They found that a working age wheelchair user, the benefit was £94,000 over a ten year period. A later years household was £101,000 over a ten year period, and for a child, the benefit was £67,000 over ten years. The financial value was divided between health, local government and the national government.

Benefits of wheelchair housing

The interviews with wheelchair users revealed the personal benefits of improved quality of life. Of being able to work, to come and go independently, and have peace of mind. Being able to work provides additional disposable income and tax revenue for the government. It also means less welfare payments and hours of home care services.

The title of the report is, Living not existing: The economic and social value of wheelchair user homes. The quotes from wheelchair users really tell the story of the difference between existence and living. The analysis shows that when it comes to cost, the real question is, how much and who pays?

Modern homes for Queensland

The Queensland Government is leading the way with their new Modern Homes Standard. Queensland will begin rolling out mainstream universally designed eco-friendly homes based on the new standards in the National Construction Code (NCC) from October 2023. While the energy efficiency requirements might cost more, the universal design features will cost little, if any, more.

The universal design features are a level entry, wider doors and corridors, a toilet on the entry level with extra circulation space, and a step-free shower. The Livable Housing Handbook has more detail.

new home construction site with timber on the ground.

The benefits to consumers are obvious, but the benefits to government perhaps less so. Consumers will eventually have homes that are suited across the lifespan that cater for most life events. Governments stand to save on unnecessary extended hospital stays, and early entry to aged care. They will also save money on government funded home modifications.

However, this has not stopped the housing industry from heavily lobbying against the universal design changes at state level. They claim that the industry has too many problems, it’s technically difficult and it would cost homeowners $40,000.00 more. Are these claims true or are they myths and misunderstandings?

Dispelling the myths

Here are some of the common claims by industry where the cost claims are confused with specialist disability housing or the old adaptable housing standard. So these claims are easily dismissed.

You can download a PDF of this list. 



You can’t do level entry to the home on steep sites or on small lots.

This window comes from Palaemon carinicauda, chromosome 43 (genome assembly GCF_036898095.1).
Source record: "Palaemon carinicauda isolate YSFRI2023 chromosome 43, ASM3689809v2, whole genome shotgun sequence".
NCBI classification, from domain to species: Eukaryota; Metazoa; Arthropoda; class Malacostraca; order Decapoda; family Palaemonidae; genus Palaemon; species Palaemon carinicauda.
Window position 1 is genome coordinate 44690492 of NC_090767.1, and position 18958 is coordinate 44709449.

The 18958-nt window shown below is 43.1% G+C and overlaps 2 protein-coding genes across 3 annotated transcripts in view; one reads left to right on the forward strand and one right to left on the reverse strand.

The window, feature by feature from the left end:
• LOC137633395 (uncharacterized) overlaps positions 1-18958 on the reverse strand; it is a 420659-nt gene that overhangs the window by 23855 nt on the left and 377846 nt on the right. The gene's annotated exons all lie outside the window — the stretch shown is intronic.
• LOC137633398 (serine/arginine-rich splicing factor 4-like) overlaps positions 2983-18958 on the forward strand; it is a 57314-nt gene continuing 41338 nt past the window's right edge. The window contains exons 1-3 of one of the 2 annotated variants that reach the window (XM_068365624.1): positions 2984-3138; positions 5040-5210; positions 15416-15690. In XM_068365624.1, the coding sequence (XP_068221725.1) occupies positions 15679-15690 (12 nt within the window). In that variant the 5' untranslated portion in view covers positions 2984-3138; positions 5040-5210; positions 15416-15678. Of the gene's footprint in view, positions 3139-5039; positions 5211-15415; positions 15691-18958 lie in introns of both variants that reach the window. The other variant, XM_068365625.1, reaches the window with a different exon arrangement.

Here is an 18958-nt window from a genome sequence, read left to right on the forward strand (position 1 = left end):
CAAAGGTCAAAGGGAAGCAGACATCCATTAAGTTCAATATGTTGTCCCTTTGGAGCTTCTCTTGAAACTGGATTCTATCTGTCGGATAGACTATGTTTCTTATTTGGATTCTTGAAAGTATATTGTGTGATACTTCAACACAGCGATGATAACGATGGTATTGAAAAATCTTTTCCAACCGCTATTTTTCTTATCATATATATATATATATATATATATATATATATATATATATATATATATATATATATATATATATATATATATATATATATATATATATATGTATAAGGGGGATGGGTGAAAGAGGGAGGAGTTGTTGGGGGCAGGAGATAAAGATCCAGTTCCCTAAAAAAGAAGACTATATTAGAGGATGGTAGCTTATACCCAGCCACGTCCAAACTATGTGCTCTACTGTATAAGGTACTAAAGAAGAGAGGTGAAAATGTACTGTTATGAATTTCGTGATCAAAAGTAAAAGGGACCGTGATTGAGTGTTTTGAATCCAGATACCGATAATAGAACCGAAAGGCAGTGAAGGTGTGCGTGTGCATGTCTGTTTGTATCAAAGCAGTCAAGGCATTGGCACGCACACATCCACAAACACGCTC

Steep sites are exempted from dwelling access requirements. Or you can make the entry via the garage.

You can’t do Livable Housing features in a studio apartment.

It’s often easier in studio because they only have 2 doors and no corridors.

These bigger bathrooms really add to the cost.

No big bathroom required because it can be achieved in less than 4sqm. See Livable Housing Handbook.

You can’t do it on narrow lots.

Narrow properties use space smartly with minimal corridors relying on shared circulation and open plan spaces.

Grab rails make the place look ugly.

Grab rails are not required. They can be added later if ever they are needed.

People just want a regular-looking home.

The design tweaks are not noticeable other than a level entry.

People don’t want a disability bathroom.

They won’t get one. The Standard asks for a small extra space in front of the toilet pan.

Some people want a traditional closet WC.

They can have one. Only one toilet pan on the ground or entry level needs to have some extra space in front of it.

People don’t want a front yard full of ramps.

They won’t have one. Access is from the street, parking space or garage.

The extra accessible parking places will add enormous cost to apartments.

There are no changes to parking requirements. Only the internal fit-out applies to apartments.

Door manufacturers will have to re-tool to make new products.

The door sizes are standard already.

Only a few people need these changes.

These provisions are for improving amenity and liveability for everyone. It’s about future-proofing a consumer’s biggest asset.

It’s going to be expensive.

The main cost will be some timber noggins for wall reinforcement in the bathroom.

There’s a cost of living crisis.

That’s why it’s even more important to build homes that protect families from future-shock – the cost of adaptation if life circumstances change. It makes them more sustainable.

I’ve built this kind of home before and I know it costs a lot more.

This is not Specialist Disability Accommodation or housing to the Adaptable Housing Standard. These do cost more. The Livable Housing Standard normalises these common design features. That’s why they are called universal design features. And there is little, if any, extra cost.